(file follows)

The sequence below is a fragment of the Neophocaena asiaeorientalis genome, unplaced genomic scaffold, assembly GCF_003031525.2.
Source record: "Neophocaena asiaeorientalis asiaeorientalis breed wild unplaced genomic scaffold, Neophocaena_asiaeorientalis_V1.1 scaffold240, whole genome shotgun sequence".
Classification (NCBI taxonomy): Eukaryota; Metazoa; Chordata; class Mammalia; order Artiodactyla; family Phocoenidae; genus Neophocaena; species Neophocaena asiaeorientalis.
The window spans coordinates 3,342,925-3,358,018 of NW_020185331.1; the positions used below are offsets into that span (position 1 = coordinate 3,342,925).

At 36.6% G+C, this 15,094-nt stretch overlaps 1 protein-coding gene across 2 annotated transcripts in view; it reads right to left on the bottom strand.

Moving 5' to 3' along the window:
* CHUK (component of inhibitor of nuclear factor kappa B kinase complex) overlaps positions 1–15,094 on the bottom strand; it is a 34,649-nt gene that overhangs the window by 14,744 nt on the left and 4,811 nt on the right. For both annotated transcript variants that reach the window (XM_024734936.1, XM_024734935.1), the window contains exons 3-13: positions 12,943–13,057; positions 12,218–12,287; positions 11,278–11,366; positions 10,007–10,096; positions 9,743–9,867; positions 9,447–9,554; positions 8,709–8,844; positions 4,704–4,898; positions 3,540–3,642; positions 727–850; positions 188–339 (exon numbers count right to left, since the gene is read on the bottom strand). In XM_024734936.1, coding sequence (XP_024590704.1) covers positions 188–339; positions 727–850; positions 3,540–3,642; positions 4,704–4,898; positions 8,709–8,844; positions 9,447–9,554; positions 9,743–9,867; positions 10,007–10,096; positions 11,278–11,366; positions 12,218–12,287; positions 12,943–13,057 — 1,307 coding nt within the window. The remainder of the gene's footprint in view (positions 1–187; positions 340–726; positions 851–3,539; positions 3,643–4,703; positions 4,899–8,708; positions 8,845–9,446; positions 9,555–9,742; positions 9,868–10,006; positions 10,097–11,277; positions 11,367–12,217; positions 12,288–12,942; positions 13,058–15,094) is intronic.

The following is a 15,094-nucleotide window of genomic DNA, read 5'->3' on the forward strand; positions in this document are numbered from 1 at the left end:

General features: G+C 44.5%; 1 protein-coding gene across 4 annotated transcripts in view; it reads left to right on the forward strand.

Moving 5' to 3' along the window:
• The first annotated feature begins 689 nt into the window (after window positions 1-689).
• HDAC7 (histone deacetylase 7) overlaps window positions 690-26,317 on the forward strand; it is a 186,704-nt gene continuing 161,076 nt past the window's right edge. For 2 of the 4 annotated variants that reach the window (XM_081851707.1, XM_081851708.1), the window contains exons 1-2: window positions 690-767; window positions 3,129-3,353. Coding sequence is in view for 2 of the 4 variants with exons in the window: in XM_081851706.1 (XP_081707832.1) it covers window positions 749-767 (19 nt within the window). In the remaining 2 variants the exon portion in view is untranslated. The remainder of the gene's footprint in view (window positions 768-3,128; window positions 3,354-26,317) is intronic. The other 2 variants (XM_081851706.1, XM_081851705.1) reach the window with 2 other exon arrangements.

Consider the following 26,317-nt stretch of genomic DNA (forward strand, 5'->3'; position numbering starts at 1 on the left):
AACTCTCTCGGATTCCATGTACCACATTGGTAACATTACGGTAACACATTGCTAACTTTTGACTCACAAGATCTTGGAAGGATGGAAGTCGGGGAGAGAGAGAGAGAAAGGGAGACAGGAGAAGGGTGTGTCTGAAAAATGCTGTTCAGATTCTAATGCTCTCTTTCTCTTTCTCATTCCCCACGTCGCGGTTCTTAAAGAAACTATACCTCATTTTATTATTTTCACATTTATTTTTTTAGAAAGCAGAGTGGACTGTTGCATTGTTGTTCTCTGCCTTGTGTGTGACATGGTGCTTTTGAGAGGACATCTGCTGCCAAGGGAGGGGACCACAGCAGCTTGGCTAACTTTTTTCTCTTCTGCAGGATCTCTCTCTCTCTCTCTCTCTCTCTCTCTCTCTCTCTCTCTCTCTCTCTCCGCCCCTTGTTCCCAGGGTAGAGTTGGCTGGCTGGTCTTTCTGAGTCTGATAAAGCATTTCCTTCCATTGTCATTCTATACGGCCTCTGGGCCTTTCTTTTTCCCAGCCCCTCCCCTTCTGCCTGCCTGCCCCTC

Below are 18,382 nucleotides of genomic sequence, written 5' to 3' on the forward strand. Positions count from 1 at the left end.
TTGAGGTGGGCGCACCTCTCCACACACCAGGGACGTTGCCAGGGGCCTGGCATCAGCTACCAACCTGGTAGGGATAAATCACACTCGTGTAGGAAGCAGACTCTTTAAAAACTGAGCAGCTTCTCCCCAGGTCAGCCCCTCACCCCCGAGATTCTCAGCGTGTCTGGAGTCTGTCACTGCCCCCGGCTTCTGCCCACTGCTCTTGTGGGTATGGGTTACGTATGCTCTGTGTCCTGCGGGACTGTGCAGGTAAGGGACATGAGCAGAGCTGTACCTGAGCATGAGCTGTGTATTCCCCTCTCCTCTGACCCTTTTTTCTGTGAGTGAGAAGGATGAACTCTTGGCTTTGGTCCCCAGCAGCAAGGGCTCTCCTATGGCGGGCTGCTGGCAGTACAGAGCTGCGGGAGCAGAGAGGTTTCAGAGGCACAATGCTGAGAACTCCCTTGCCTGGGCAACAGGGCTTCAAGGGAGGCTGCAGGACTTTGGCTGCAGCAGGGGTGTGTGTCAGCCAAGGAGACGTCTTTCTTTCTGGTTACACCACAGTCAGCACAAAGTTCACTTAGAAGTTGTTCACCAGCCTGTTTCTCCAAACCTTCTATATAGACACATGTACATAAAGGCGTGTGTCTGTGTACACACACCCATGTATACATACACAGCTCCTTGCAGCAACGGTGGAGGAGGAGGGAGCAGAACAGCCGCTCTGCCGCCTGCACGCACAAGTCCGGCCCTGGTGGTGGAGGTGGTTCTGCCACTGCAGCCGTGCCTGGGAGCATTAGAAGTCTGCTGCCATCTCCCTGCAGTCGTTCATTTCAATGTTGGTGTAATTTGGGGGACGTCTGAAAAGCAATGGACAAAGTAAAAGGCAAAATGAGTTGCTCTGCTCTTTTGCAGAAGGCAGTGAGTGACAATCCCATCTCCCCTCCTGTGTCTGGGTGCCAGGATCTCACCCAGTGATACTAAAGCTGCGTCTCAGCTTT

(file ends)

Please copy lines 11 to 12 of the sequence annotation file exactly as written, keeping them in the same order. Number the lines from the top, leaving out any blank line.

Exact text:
• The first annotated feature begins 689 nt into the window (after window positions 1-689).
• HDAC7 (histone deacetylase 7) overlaps window positions 690-26,317 on the forward strand; it is a 186,704-nt gene continuing 161,076 nt past the window's right edge. For 2 of the 4 annotated variants that reach the window (XM_081851707.1, XM_081851708.1), the window contains exons 1-2: window positions 690-767; window positions 3,129-3,353. Coding sequence is in view for 2 of the 4 variants with exons in the window: in XM_081851706.1 (XP_081707832.1) it covers window positions 749-767 (19 nt within the window). In the remaining 2 variants the exon portion in view is untranslated. The remainder of the gene's footprint in view (window positions 768-3,128; window positions 3,354-26,317) is intronic. The other 2 variants (XM_081851706.1, XM_081851705.1) reach the window with 2 other exon arrangements.